Solve Braford Assay: Why is My Answer 20X Different?

• tvtokyo
In summary, the conversation is about a question on Bradford Assay and calculating the protein concentration of a liver sample. One person provided their calculation and answered their own question, but their answer differed from the correct answer by a factor of 20. Another person pointed out that the difference is due to a dilution factor of 20 in the given sample. The final calculation and answer are confirmed to be correct.

Homework Statement

https://www.physicsforums.com/attachments/76905
https://www.physicsforums.com/attachments/76906

Homework Equations

3. The Attempt at a Solution [/B]
Hi I have a question on Braford Assay:
I am given this question:
I did the caluclation as follows:
y = 66.717x
Since given absorbance = 0.562
0.562 = 66.717x
x = 0.00842ug/ul
But the answers given is 0.168mg/ml
My answer and the correct answer differ by a factor of 20? Why is that so?

Last edited by a moderator:
tvtokyo said:
My answer and the correct answer differ by a factor of 20?

0.562 is not absorbance on the original solution.

Yes, I was trying to answer this question but when I press your links this time I am told I don't have right to access the page. But I remember when I saw it before there was something about an 0.05 ml sample - which is 1/20 of an ml. Could these occurrences of 1/20 be in any easy connected?

I still don't get it though. Sorry. I will post the image again, Sorry for the trouble pal!
Anyway, even it is a factor of 20. My answer has a unit of ug/ul and the correct answer is in mg/ml so technically it is not a factor of 20??

Please reread the last paragraph of the attached text, it clearly tells you why the difference is 20.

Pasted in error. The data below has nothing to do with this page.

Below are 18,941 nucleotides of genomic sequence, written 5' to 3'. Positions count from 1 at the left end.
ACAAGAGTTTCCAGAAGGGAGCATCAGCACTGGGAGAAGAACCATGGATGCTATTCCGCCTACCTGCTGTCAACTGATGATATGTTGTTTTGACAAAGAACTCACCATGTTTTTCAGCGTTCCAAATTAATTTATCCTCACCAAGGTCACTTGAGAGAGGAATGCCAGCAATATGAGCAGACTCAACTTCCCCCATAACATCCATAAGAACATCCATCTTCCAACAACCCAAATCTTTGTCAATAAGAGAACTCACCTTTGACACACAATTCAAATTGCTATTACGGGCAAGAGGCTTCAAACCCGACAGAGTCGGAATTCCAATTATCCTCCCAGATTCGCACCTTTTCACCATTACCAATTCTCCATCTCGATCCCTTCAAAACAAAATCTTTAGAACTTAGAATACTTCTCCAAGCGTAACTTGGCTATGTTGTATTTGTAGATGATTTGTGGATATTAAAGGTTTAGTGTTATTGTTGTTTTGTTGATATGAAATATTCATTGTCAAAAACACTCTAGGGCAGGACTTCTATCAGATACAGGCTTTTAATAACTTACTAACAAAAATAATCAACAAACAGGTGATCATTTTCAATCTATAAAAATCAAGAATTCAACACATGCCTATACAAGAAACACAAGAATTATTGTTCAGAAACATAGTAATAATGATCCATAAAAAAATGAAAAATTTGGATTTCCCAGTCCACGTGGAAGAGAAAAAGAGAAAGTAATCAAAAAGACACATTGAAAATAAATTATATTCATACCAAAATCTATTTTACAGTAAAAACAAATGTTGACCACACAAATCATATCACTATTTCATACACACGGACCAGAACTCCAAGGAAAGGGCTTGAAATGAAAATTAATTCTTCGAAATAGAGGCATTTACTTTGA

50+750+200=1000.

I am suppose to find the protein concentration of the liver sample what do i do with the 1000ul ?
Is this correct?
Since x = 0.00842ug/ul and total volume of my assay --> 1000 ul
Then mass = 0.00842 * 1000 = 8.42 ug
Concentration of protein = 8.42ug/50ul (of protein in liver)
= 0.1684 ug/ul = 0.1684 mg/ml

Correct.

50 μl of your sample were diluted 20 times to 1000μl.

Thank you!

1. What is the Braford Assay and why is it used?

The Braford Assay is a method used to determine the concentration of protein in a given sample. It is commonly used in biochemical and biological research to measure the amount of protein present in a solution. This information can be used in a variety of applications, such as protein purification, quality control, and protein quantification.

2. How does the Braford Assay work?

The Braford Assay uses the principle of colorimetry, where a color change is produced in response to the presence of protein. This color change can be measured using a spectrophotometer, which then correlates to the concentration of protein in the sample. The assay also uses a standard curve, where known concentrations of protein are used to create a linear relationship between absorbance and protein concentration.

3. What are some common sources of error when performing a Braford Assay?

One common source of error is the use of incorrect volumes or dilutions of samples and reagents. Another source of error can be contamination of the sample with other substances that interfere with the assay. Inaccurate measurements and inconsistent technique can also contribute to errors in the results.

4. Why might my Braford Assay results be 20x different from expected?

There are several factors that can contribute to a significant difference in results from the expected value. It could be due to incorrect sample dilution, errors in measurement, inaccuracies in the standard curve, or contamination of the sample. It is important to carefully follow the protocol and troubleshoot any potential sources of error to ensure accurate results.

5. How can I improve the accuracy and reproducibility of my Braford Assay results?

To improve the accuracy and reproducibility of Braford Assay results, it is important to carefully follow the protocol and use precise and accurate measurement techniques. It may also be helpful to repeat the assay multiple times and calculate the average value to account for any potential outliers. Conducting a thorough analysis of potential sources of error and addressing them accordingly can also improve the accuracy of results.